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Old 10-12-2019, 11:03 PM   #1
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What exactly does the "Arctic Kit" do?

Our GT5 is supposed to have one but I can't find any documentation on it. I know the tanks have aluminum insulation panels around them that have the heating elements embedded in them and they are supposed to switch on around 45 degrees via the Precision Plex system. I also know the "elbows" at the dump valves have heating pads on them. Is there anything else?

I know some manufacturers duct heated air from the propane furnace into the basement compartments but it doesn't look like Forest River does that. It's 39 degrees outside and the furnace is running so I went outside and there definitely is no heated airflow in the wet bay.

There is some foil insulation visible on the aft wall of the wet bay and there are hot water lines running through the wet bay so there probably is some imparted heat from those. (Our wet bay is directly under the shower in the driver's side rear corner.) It looks like a holding tank or two is also exposed inside the wet bay so I suppose some of the heat from any water in those tanks will help keep things in the wet bay a bit warmer.

Does anyone know if there is anything else for protection from freezing weather?

Thanks,

Ray
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Old 10-14-2019, 07:54 AM   #2
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my understanding is that the arctic kit as installed by most manufactures is mainly the tank heaters. Some underfloor heat is provided by the heating ducts that do not have insulation around them like a stick house and thus radiate some heat. Some say they add more insulation.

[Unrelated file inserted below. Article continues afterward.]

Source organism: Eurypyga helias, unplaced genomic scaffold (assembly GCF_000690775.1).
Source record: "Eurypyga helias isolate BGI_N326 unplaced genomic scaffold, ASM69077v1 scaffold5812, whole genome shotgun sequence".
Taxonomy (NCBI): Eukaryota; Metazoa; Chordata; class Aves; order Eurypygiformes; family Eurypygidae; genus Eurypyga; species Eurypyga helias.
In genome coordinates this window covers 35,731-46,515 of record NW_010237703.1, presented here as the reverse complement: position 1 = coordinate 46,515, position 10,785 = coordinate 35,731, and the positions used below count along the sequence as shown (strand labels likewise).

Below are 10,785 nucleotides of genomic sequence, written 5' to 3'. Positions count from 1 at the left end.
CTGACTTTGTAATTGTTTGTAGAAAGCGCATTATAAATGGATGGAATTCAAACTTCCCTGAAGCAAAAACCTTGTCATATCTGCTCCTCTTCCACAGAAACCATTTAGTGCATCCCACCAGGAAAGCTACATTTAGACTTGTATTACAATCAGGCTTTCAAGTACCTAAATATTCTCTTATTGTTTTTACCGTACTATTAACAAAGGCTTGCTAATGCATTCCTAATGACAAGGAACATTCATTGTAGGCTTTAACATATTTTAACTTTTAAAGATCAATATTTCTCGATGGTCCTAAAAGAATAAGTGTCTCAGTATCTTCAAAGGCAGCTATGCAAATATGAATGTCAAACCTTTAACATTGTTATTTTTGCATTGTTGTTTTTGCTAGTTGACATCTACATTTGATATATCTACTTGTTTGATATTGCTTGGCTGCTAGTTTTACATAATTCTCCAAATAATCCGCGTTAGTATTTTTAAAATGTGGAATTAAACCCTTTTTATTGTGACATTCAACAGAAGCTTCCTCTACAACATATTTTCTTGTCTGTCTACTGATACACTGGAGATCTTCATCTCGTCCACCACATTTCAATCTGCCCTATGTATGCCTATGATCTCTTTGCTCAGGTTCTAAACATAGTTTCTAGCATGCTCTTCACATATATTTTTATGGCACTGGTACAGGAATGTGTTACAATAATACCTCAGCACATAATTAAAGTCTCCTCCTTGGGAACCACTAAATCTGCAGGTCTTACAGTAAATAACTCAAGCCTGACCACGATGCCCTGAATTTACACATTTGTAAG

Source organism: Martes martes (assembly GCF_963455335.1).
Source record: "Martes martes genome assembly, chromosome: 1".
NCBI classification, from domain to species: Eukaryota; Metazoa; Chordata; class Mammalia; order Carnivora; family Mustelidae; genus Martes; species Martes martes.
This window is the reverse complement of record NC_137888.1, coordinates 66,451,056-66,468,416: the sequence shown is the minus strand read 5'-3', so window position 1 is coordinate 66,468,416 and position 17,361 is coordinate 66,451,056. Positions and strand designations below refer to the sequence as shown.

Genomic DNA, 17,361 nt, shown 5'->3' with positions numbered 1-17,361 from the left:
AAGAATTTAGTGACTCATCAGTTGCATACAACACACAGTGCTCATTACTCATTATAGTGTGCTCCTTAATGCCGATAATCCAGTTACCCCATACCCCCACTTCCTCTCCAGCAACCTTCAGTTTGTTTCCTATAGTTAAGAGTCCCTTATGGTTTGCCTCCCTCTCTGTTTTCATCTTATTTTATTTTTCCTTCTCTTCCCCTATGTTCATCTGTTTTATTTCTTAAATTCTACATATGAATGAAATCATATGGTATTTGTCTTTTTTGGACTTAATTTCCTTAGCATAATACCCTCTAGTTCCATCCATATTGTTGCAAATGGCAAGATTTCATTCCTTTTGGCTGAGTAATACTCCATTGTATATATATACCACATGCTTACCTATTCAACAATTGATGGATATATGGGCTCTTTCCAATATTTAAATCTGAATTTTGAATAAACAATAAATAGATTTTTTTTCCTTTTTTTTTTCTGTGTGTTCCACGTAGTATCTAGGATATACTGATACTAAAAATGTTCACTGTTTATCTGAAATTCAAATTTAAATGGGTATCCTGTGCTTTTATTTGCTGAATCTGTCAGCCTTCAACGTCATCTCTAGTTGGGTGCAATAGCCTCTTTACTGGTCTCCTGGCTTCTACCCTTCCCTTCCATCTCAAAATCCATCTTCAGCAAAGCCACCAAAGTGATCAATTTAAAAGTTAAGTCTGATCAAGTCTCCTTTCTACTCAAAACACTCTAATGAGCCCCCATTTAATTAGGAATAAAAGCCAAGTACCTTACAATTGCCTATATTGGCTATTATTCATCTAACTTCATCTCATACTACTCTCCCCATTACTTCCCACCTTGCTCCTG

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Old 10-14-2019, 03:47 PM   #3
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We've also got those black plastic panels on the inside of some compartment doors. When you open a door with water valves (and the water pump) behind it, there's a full-size black plastic panel with large round removable "plugs" that you can unscrew and reach through to access the valves. I suspect those are there to trap some of the underfloor heat in that area.

I wish they had tapped into that propane furnace heat duct that runs under the shower and goes into the rear bath and added a "Y" and run a 1" or 2" duct to dump heated air into the wet bay. It would have been easy to accomplish during manufacture but pretty tough with the shower in place.

We ordered ours and added dual pane windows but those are not part of the Arctic Kit. Because, you know, there is never any heat loss through windows...

But yes, "Arctic Kit" seems to be an undefined advertising term.

Ray
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Old 10-14-2019, 03:54 PM   #4
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It can extend the camping season a few weeks by adding tank heaters but it does not make it a 4 season camper if you live in the northern part of the country.
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Old 10-14-2019, 03:55 PM   #5
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Regarding "What exactly does the "Arctic Kit" do?"


Don't get in the habit of using the term "exactly" in the RV industry! I doubt if any two are made exactly alike!
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Old 10-14-2019, 05:51 PM   #6
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Regarding "What exactly does the "Arctic Kit" do?"